|Jarrod Dyson - RF||Cesar Hernandez - 2B|
|Ketel Marte - CF||Bryce Harper - RF|
|Eduardo Escobar - 3B||Jean Segura - SS|
|David Peralta - LF||Rhys Hoskins - 1B|
|Kevin Cron - 1B||J.T. Realmuto - C|
|Ildemaro Vargas - 2B||Jay Bruce - LF|
|Nick Ahmed - SS||Scott Kingery - CF|
|Carson Kelly - C||Sean Rodriguez - 3B|
|Jon Duplantier - RHP||Jake Arrieta - RHP|
Any questions about the juiced nature of the baseball this year were surely put to rest by yesterday’s game, which set an MLB single-game record, with 13 home-runs. The D-backs hit a franchise record eight, tying the MLB record and becoming the fourth team this year to hit as many in one game. The Twins have done it twice; the Dodgers did it against the D-backs in the opening series in Los Angeles; and now the D-backs got to be on the giving end (which is considerably more pleasant, it has to be said). There hasn’t been any previous season where it happened more than twice - and we’re not even half way through 2019. Wait until the weather starts to heat up...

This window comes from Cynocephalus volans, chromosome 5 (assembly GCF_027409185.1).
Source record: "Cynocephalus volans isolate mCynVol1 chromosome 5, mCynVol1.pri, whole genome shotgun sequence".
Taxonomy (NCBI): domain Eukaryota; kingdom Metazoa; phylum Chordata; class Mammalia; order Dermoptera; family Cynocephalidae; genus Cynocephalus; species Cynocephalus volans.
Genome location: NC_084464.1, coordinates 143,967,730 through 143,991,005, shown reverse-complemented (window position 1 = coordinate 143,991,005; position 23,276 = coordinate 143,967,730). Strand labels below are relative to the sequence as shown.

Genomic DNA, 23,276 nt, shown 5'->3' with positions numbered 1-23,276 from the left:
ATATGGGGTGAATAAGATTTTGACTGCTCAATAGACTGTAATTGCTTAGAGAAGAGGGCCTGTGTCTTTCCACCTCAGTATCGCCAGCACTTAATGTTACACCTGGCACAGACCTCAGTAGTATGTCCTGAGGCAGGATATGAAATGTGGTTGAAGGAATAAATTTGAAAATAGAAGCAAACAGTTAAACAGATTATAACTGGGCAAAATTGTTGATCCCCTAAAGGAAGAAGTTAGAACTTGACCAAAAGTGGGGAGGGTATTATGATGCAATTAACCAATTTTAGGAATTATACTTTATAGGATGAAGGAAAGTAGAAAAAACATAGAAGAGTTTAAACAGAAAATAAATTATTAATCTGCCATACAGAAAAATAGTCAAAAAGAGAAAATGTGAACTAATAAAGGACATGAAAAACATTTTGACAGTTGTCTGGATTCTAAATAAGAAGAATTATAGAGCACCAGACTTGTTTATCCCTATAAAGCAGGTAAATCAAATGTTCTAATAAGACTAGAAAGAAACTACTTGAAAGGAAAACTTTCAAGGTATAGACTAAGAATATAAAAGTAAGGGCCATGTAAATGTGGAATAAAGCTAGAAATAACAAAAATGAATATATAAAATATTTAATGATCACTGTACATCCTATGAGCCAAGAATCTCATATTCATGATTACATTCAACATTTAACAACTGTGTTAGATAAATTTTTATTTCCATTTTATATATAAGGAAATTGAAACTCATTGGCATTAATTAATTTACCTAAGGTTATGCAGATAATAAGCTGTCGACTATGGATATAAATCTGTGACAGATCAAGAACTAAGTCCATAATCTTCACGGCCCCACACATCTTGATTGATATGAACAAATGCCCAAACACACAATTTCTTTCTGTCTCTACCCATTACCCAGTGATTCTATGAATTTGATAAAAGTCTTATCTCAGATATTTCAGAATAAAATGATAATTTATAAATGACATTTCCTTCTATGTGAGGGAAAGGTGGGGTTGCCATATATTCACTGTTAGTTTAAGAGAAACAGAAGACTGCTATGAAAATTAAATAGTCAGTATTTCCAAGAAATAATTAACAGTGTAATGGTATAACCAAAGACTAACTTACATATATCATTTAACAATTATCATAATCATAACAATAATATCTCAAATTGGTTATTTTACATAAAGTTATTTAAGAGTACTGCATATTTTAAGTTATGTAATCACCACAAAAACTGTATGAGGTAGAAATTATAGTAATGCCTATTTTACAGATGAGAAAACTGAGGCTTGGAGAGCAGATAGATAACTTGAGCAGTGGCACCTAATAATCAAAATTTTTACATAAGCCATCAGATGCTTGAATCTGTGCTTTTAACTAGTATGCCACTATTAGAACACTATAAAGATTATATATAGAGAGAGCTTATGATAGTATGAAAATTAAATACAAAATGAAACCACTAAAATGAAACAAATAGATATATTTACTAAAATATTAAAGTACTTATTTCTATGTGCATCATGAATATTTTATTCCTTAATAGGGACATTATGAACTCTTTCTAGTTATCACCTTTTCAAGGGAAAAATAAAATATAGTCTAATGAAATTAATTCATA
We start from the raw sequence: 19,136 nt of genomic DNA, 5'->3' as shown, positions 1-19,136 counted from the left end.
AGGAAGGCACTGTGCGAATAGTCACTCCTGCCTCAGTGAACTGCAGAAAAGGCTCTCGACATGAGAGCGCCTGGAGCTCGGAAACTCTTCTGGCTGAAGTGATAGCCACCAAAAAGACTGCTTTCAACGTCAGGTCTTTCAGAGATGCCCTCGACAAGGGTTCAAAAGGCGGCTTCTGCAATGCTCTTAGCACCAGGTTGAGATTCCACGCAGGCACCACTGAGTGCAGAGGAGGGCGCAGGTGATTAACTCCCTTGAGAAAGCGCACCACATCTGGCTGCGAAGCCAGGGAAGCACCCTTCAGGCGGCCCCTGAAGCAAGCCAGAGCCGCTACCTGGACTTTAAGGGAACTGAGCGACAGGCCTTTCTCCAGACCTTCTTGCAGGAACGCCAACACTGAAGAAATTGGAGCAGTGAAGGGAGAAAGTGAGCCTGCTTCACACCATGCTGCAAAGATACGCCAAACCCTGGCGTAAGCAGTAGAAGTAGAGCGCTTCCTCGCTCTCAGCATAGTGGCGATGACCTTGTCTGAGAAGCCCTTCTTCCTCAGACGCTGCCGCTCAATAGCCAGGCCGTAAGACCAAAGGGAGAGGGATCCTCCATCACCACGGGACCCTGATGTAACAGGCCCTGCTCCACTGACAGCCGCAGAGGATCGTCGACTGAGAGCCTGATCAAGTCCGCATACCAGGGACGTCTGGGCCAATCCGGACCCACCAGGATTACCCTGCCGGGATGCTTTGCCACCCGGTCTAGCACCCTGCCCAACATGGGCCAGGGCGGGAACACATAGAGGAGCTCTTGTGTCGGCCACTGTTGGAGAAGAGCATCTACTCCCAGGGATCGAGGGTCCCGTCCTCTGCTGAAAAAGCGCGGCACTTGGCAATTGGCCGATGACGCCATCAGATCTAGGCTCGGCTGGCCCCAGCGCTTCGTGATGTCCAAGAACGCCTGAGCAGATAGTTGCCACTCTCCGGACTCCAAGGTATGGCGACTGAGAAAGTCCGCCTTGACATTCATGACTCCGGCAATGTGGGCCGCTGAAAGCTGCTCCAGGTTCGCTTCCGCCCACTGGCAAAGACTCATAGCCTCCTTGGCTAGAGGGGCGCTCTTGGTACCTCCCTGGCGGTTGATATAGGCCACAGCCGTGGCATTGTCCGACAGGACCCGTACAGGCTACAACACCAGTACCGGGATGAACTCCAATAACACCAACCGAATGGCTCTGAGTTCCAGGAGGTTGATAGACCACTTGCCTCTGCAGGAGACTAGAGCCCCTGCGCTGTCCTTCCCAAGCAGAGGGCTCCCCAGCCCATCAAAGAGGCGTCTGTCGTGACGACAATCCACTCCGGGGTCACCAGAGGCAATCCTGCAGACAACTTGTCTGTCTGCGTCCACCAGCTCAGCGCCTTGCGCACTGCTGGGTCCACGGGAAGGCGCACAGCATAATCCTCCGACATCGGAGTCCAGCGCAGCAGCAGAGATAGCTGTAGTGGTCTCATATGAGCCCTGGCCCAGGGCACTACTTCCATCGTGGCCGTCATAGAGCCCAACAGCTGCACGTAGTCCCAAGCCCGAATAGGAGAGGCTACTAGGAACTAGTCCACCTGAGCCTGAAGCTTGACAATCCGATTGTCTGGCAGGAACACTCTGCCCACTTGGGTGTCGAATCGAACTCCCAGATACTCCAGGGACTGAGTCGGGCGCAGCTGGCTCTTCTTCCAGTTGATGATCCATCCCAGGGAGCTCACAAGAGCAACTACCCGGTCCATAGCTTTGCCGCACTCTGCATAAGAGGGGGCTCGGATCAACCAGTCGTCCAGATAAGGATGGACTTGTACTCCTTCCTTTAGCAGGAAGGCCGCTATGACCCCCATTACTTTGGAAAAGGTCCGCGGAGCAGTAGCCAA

At least, that’s the general perception. Is there truth to that belief? I look at the home-runs hit each month, from 1998 through the end of last season. Here are the results, ranked in increasing order of PAs per home-run.
HR by month, 1998-2018
It has been the case that home-runs are harder to hit at the beginning and end of the season. with August the peak month. Pitchers might need to brace themselves, considering that this year is already, far and away, the most home-run happy in major-league history, with an average of 1.35 per game. The next most was two years ago, when it was 1.26, but that’s the only time that it has been above 1.17. Put another way, this season is further from that third-placed season (2000 at 1.17), than 2000 is from the twenty-third placed season (2008 at 1.00). Still, as someone pointed out, it’s better for the balls to be juiced than the players!